CROYDON Conservatives will field ten candidates under the age of 30 in next month's local elections.
The injection of youth will see seven candidates aged 24 or under stand – albeit largely in less-favoured Conservative wards.
Just two of the candidates – Mario Creatura, 27, parliamentary assistant to Gavin Barwell, and James Thompson, 23, the chairman of Croydon Conservative Future – are strong favourites to win their seats in Coulsdon West and Coulsdon East respectively.
Mr Creatura believes the experience will put the candidates through their political paces and give them invaluable experience if they do wish to stand in future elections.
He said: "It would have been wrong to put people in specific seats. It is a very long and drawn-out process the way we select our candidates so the people picked are the best for the job."
The move to find fresh-faced candidates is a deliberate one on the Conservatives' part, with a number recruited externally.
Rosina St James told the Advertiser in November she wanted to be Croydon's first female MP and she was headhunted by the Croydon Conservative Future group as a result of the article.
She is now running alongside Jonny Cope, 24, and Matt O'Flynn, 19, in South Norwood – a ward which had Tory seats as recently as 2010 but was won by Labour in that election.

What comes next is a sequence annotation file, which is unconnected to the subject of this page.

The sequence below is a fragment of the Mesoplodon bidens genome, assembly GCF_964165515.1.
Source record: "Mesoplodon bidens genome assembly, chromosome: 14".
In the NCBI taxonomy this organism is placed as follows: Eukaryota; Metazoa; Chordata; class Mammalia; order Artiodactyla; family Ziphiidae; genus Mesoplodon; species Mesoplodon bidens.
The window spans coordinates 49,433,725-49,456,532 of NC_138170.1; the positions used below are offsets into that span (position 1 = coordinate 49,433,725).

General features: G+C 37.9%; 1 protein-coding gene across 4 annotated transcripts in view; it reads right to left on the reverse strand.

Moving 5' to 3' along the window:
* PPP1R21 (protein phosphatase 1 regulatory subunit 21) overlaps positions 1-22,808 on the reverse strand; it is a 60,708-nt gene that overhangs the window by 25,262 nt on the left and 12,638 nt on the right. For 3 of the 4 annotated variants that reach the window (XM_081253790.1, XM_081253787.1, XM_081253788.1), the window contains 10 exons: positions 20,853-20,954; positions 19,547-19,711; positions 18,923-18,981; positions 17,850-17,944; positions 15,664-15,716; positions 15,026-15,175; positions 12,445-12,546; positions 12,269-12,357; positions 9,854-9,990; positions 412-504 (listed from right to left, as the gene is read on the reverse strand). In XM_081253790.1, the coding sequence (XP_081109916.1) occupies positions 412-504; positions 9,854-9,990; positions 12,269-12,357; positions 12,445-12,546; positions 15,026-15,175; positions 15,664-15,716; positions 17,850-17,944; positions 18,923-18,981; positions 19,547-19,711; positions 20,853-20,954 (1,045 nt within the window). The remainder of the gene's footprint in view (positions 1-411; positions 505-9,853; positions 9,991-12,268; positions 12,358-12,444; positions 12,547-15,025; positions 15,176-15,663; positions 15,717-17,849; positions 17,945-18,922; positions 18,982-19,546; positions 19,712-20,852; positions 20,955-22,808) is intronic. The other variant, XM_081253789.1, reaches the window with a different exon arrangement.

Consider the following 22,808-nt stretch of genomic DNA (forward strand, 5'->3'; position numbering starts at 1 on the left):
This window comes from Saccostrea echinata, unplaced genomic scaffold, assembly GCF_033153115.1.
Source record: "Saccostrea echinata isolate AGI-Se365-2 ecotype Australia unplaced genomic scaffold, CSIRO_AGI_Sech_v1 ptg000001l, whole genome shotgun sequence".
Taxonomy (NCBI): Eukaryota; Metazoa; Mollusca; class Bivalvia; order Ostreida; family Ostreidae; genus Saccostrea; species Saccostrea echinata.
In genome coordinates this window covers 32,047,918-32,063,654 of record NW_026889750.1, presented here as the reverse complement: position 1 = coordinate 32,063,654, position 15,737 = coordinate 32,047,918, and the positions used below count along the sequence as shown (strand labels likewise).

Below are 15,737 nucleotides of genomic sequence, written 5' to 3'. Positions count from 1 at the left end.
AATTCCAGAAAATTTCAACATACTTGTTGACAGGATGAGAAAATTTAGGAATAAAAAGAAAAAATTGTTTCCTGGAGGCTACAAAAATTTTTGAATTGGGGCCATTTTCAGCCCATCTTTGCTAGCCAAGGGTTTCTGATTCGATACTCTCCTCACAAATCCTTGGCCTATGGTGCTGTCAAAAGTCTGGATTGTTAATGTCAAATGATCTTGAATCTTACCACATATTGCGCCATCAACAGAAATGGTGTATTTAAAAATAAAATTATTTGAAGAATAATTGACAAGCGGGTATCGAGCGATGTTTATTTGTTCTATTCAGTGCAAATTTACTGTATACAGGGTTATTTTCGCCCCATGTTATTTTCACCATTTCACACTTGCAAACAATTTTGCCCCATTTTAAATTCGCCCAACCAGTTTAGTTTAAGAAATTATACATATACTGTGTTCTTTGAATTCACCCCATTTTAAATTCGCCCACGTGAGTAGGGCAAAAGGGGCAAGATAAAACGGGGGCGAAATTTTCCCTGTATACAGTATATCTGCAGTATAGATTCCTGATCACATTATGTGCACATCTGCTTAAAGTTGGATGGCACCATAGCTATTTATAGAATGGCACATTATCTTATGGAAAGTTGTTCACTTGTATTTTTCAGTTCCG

Some of the candidates in the north of the borough, many of whom are already working in jobs outside the political sphere, realise there is little chance of reaching the town hall when the votes are counted on May 22.
Samir Dwesar, 24, running in West Thornton, is the great nephew of Croydon's first Asian councillor Amrit Devesar, although for an opposing party.
Mr Dwesar added: "I chose Conservative because Labour made a mess of the economy and are better for aspirational people.
"We may not win but if I can reduce [Labour's] majority and change some minds then who knows what might happen at the next election."
One candidate who may have to make his excuses and leave before the end of election night is student Ben Flook, 18, who is standing in Norbury while studying for his A levels at Wilson's School in Wallington.
He said: "I can balance my school work and the election. I want to show that young people can be interested in politics and I think it is important that we are."